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The Student News Site of Washington International School

International Dateline

The Student News Site of Washington International School

International Dateline

Worker Safety in Bangladesh- How Things Have Changed Overtime


The deadliest garment-factory accident in history occurred four years ago in Dhaka, Bangladesh, after an eight-story building collapse killed over 1,100 people. Many organizations and companies immediately tackled the issue, and today, Bangladesh’s worker safety has improved, according to worker safety activists. However, other organizations emphasize the need for more reforms.

On April 24, 2013, the now infamous commercial building, Rana Plaza, was holding around 3,000 people before falling to the ground. It collapsed at about 8:55 a.m., during morning rush hour, and is now known as the most lethal accidental structural failure in modern human history. The search for bodies went on for 19 days afterwards, with around 2,500 injured people being rescued alive from under the debris. The death toll amounted to 1,134 lives lost.

Reshma Begum, an ex-seamstress who worked on the third floor of the building, was the last person rescued alive from the rubble, 17 days after the accident. “I didn’t have anything to eat. I only had two bottles of water with me,” she told reporters the day she was rescued. “I used a stick to show them there was someone alive down there.”

Collapse of Rana Plaza (Photo by Rijans)

After the horrific accident, the Bangladesh government, factory owners, and international buyers got together to figure out how to improve worker safety. As a part of this, two major organizations started up in Bangladesh in order to protect future garment workers from situations like these. The Alliance for Bangladesh Worker Safety and the Accord on Fire and Building Safety in Bangladesh are organizations that aim to rid Bangladesh of factories that aren’t up to par with the standard of safety required. They do this by making big companies in Europe and North America pledge that they will not import garments from factories that aren’t worker friendly. This gives garment factories in Bangladesh more incentive to pass the Alliance and Accord safety tests.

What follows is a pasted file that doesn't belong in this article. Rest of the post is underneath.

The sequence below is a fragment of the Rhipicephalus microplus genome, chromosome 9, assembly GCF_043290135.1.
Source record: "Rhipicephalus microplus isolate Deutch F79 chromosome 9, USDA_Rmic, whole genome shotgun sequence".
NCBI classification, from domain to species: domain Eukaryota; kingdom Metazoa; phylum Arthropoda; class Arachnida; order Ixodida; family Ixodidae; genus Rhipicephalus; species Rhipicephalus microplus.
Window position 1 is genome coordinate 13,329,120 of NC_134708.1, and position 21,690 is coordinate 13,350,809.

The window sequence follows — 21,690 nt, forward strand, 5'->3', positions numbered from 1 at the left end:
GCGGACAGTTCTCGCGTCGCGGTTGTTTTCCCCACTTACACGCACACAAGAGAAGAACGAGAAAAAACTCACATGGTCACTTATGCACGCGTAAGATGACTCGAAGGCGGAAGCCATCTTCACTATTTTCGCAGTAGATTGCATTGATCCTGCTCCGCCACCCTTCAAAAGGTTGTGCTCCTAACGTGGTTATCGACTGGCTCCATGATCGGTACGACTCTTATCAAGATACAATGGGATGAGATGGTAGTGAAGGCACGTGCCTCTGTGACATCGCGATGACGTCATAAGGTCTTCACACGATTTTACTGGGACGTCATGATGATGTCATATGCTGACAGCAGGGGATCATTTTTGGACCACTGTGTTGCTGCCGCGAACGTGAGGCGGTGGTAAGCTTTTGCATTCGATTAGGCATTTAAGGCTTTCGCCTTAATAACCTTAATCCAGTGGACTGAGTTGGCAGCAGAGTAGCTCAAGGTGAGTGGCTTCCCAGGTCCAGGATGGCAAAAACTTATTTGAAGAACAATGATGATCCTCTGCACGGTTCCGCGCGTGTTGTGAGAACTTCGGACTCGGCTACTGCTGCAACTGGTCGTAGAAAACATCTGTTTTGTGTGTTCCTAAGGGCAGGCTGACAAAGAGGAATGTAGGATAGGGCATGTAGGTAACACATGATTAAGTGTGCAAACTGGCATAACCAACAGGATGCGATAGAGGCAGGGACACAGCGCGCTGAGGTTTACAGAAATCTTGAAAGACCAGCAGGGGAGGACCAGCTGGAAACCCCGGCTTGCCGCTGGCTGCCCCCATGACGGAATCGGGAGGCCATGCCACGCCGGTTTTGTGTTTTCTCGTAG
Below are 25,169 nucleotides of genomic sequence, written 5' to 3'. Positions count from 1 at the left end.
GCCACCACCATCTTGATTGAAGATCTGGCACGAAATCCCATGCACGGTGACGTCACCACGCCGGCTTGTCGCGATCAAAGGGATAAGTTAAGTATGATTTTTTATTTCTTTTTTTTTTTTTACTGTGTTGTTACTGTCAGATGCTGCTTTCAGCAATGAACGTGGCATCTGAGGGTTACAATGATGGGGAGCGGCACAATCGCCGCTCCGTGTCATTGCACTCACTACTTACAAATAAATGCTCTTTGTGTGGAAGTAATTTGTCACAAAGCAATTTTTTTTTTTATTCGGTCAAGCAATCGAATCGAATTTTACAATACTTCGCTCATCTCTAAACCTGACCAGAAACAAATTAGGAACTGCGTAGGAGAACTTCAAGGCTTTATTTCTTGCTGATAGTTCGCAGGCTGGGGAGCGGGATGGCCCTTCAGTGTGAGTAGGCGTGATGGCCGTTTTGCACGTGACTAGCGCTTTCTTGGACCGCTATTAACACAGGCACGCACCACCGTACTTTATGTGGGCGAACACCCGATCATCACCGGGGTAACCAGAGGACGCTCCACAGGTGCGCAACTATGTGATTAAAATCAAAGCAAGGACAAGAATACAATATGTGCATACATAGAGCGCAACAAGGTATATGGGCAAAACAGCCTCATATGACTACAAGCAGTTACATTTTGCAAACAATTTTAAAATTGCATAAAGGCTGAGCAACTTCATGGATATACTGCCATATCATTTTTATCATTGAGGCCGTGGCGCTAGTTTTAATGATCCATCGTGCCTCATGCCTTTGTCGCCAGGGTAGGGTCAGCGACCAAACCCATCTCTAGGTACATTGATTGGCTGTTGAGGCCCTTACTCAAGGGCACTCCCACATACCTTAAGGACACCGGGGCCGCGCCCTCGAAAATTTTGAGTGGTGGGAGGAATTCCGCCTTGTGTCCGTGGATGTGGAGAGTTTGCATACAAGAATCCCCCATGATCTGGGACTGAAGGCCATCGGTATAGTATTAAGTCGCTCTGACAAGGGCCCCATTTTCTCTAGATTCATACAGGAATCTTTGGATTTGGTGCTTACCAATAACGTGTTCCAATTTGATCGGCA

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The Alliance website elaborates more on how the safety tests work; “These assessments, conducted by independent Qualified Assessment Firms (QAFs), provide factory owners with a technical understanding of the fire safety and structural concerns related to their facilities, and prompt action plans that aim to systematically and sustainably improve safety conditions for garment workers.”

The Alliance and Accord organizations have helped owners make quite a bit of progress, as according to their respective websites, they have remediated 700 factories in total. “4 years after Rana Plaza, the Accord has made significant progress in achieving its goal of a working environment in which no worker needs to fear fires, building collapses, or other accidents that could be prevented with reasonable health and safety measures,” states the Accord website. “Remediation is close to completion at more than 400 Accord factories which have completed more than 90% of the remediation.”

However, there is still progress that needs to be made, according to an NPR report. “The organizations in charge of these initiatives released statements this month indicating they had made progress, but there was still more work to be done,” the report said.

Bangladesh is the second largest garments exporting country in the world, next to China. One of the reasons the workers in Rana Plaza were ordered to go back the next day was because of the tight, fast-fashion deadlines they needed to meet for buyers overseas. Most cheap clothing stores before Rana Plaza didn’t have much interest in how their clothes were being produced if it was happening in a fast and cheap way, putting more pressure on factory workers.

As an owner of many garment factories, which have won international awards for worker safety, Mohammed bin Quasem elaborates on how he makes sure his garments workers are treated well, so that they are able to perform as best as possible. “In our factories, we provide at our own cost daily meals, medical services, educational scholarships, skills training, financial management services and training on personal health and safety,” he said.

After the accident, however, buyers behaved very differently when doing business with factories in Bangladesh. Adrian Rodriguez, a manager at one of Dhaka’s local garments factories, explains that consumers now send teams to check in on the factories they are doing business with, making sure they are safe and worker-friendly. “As much as consumers love a bargain, they don’t want blood on their hands,” he said.

Along with this, many leading brands have signed a new transparency pledge, ensuring that buyers, activists, and the general public will be able to access the sources from where their clothing is from at any time. This is another big step for endangered workers, as these companies will pinpoint the factories from which their goods come from, making it necessary for them to check the safety of the factory first.

Thankfully, the effort to improve Bangladesh’s garments industry safety has worked overall. Labor organizer Kalpona Akter supports this statement with statistics. She said, “To give you an example, up to 2013, every year, [on] average, 200 workers would die. [In] 2016 … it was zero.”

By Inaya Zaman

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